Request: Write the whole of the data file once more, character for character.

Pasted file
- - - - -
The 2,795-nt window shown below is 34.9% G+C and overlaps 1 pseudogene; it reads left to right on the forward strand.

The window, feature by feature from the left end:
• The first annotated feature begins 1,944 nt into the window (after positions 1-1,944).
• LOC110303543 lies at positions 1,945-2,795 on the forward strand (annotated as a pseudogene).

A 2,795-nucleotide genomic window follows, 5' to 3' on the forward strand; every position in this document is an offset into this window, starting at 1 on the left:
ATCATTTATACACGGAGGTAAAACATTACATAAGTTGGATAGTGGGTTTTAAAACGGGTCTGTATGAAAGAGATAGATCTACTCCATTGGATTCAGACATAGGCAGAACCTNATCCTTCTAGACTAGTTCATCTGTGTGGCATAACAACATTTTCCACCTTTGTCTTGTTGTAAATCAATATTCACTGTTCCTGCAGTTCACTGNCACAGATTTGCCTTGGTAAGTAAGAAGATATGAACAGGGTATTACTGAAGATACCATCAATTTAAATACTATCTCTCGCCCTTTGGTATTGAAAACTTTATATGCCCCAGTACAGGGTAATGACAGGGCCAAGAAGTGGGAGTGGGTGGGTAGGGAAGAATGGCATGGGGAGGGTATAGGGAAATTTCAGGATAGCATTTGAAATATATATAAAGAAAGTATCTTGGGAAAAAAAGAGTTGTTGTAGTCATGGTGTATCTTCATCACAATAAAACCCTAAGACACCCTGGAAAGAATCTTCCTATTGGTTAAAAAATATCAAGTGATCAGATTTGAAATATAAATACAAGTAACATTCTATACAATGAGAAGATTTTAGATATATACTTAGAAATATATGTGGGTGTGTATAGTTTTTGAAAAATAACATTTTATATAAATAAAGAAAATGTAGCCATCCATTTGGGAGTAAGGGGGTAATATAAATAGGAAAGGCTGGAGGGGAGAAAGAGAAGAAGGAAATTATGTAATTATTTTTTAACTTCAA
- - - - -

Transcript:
The 2,795-nt window shown below is 34.9% G+C and overlaps 1 pseudogene; it reads left to right on the forward strand.

The window, feature by feature from the left end:
• The first annotated feature begins 1,944 nt into the window (after positions 1-1,944).
• LOC110303543 lies at positions 1,945-2,795 on the forward strand (annotated as a pseudogene).

A 2,795-nucleotide genomic window follows, 5' to 3' on the forward strand; every position in this document is an offset into this window, starting at 1 on the left:
ATCATTTATACACGGAGGTAAAACATTACATAAGTTGGATAGTGGGTTTTAAAACGGGTCTGTATGAAAGAGATAGATCTACTCCATTGGATTCAGACATAGGCAGAACCTNATCCTTCTAGACTAGTTCATCTGTGTGGCATAACAACATTTTCCACCTTTGTCTTGTTGTAAATCAATATTCACTGTTCCTGCAGTTCACTGNCACAGATTTGCCTTGGTAAGTAAGAAGATATGAACAGGGTATTACTGAAGATACCATCAATTTAAATACTATCTCTCGCCCTTTGGTATTGAAAACTTTATATGCCCCAGTACAGGGTAATGACAGGGCCAAGAAGTGGGAGTGGGTGGGTAGGGAAGAATGGCATGGGGAGGGTATAGGGAAATTTCAGGATAGCATTTGAAATATATATAAAGAAAGTATCTTGGGAAAAAAAGAGTTGTTGTAGTCATGGTGTATCTTCATCACAATAAAACCCTAAGACACCCTGGAAAGAATCTTCCTATTGGTTAAAAAATATCAAGTGATCAGATTTGAAATATAAATACAAGTAACATTCTATACAATGAGAAGATTTTAGATATATACTTAGAAATATATGTGGGTGTGTATAGTTTTTGAAAAATAACATTTTATATAAATAAAGAAAATGTAGCCATCCATTTGGGAGTAAGGGGGTAATATAAATAGGAAAGGCTGGAGGGGAGAAAGAGAAGAAGGAAATTATGTAATTATTTTTTAACTTCAA